State loses bid to prevent MoveOn.org from using tourism slogan on billboard

BATON ROUGE – Nearly a month after Lt. Gov. Jay Dardenne filed a lawsuit against a liberal political action committee over its billboard parody of the State of Louisiana’s tourism slogan that derided Gov. Bobby Jindal for not accepting federal Medicaid monies, a federal court has ruled that the billboard will be allowed to stand.

Dardenne initially filed suit against MoveOn.org in the U.S. District Court for the Middle District of Louisiana on March 14 accusing the group of misappropriating the state’s tourism slogan “Pick Your Passion” on a billboard placed along Interstate 10 in Baton Rouge that reads “Louisiana. Pick You Passion! But hope you don’t love your health. Gov. Jindal’s denying Medicaid to 242,000 people.”

Dardenne alleged that the billboard campaign also closely mimicked other marketing material used in the “Pick Your Passion” campaign and took an image of a plate of crawfish directly from the website of the Department of Culture, Recreation and Tourism.

However, U.S. Judge Shelly D. Dick, who is over seeing the case, said in an April 7 ruling that forcing the group to take down the sign while the trademark infringement issue is being litigated would deny MoveOn.org its right to free political speech.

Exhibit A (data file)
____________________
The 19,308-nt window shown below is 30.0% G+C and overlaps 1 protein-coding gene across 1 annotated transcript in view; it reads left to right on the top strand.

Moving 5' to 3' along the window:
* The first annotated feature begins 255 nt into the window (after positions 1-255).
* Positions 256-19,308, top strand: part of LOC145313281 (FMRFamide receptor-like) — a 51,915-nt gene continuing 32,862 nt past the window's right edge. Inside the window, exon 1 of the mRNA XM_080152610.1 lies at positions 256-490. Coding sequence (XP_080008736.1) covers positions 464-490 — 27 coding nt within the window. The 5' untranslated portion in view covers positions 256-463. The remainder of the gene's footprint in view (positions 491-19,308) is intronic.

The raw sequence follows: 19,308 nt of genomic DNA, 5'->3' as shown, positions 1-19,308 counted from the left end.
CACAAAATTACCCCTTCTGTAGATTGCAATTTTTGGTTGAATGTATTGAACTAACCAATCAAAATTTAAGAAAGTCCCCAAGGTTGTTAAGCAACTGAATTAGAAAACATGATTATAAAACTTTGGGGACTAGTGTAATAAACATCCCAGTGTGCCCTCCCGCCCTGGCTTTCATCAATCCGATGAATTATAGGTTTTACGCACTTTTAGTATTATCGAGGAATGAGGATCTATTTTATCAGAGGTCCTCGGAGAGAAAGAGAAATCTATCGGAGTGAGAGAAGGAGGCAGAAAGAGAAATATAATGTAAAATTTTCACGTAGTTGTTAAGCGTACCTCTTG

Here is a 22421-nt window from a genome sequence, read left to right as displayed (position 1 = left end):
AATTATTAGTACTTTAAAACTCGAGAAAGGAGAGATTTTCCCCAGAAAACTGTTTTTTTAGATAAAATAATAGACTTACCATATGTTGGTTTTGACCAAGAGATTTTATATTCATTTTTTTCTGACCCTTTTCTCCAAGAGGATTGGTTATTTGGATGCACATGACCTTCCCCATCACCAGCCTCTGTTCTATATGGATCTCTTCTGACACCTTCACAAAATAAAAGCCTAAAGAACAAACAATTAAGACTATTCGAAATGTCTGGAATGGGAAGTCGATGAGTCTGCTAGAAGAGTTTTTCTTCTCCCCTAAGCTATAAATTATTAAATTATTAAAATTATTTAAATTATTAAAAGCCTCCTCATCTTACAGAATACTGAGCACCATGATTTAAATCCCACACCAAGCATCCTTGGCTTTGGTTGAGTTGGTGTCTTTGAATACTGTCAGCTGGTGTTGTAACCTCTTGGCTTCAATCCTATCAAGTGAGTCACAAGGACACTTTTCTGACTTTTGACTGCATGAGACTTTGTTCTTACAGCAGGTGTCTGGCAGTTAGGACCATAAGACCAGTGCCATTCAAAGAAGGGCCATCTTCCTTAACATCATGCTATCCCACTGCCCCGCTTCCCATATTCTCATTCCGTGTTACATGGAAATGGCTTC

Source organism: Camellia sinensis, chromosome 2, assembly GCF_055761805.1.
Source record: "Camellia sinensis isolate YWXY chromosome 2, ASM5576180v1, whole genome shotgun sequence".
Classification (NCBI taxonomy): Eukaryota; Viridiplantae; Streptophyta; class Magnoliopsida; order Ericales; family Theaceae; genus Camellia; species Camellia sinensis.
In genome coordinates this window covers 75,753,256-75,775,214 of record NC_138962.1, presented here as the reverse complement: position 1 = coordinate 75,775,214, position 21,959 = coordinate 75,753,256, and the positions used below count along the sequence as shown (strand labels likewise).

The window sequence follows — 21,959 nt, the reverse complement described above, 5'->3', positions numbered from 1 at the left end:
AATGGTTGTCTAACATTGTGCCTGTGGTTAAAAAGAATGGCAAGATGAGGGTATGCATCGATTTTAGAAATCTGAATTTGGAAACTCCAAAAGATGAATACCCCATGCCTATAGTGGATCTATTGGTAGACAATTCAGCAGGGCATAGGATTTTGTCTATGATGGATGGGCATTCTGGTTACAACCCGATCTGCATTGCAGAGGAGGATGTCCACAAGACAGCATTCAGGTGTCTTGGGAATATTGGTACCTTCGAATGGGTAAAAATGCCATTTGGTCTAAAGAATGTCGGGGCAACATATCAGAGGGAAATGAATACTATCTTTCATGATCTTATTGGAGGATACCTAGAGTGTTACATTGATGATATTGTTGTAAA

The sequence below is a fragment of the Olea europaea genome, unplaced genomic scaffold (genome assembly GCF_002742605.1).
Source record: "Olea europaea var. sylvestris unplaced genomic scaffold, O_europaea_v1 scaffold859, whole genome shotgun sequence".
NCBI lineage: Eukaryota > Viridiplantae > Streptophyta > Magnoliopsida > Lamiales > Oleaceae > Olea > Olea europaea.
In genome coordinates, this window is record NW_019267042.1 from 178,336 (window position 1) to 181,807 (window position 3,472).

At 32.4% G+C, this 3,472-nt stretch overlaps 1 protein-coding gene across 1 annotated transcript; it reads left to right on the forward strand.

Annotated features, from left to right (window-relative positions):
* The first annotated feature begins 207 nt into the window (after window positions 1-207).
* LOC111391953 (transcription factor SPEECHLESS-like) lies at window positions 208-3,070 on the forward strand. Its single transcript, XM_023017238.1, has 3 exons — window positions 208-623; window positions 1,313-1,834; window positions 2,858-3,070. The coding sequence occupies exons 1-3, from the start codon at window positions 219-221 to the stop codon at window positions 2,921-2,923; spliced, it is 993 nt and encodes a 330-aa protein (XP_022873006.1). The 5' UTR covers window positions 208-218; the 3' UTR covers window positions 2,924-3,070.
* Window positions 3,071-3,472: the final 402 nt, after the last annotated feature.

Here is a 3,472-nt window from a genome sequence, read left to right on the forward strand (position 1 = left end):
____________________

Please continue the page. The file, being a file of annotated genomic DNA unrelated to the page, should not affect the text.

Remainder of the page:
Dick said while the State of Louisiana’s tourism trademark is a legally protectable mark, the burden of proving trademark infringement is on the state which would have to present more compelling information that the infringement was occurring especially because the billboard was merely expressing a point of view.

“The State argues that viewers of the billboard will be confused into thinking that the Lieutenant Governor, as the alleged owner of the service mark, is being critical of the Governor. In this Court’s view, the Lieutenant Governor underestimates the intelligence and reasonableness of people viewing the billboard,” Disk’s ruling states.

In addition, Dick found that the State of Louisiana, thus the citizens of Louisiana, are the actual owners of the trademark, not Dardenne or Jindal, who the billboard is critical of, and that the trademark could not be found to be criticizing its owners.

The court concluded that Dardenne “failed to demonstrate a compelling reason to curtail MoveOn.org.’s political speech in favor of protecting of the State’s service mark” and did not show proof of irreparable injury due to the billboard.

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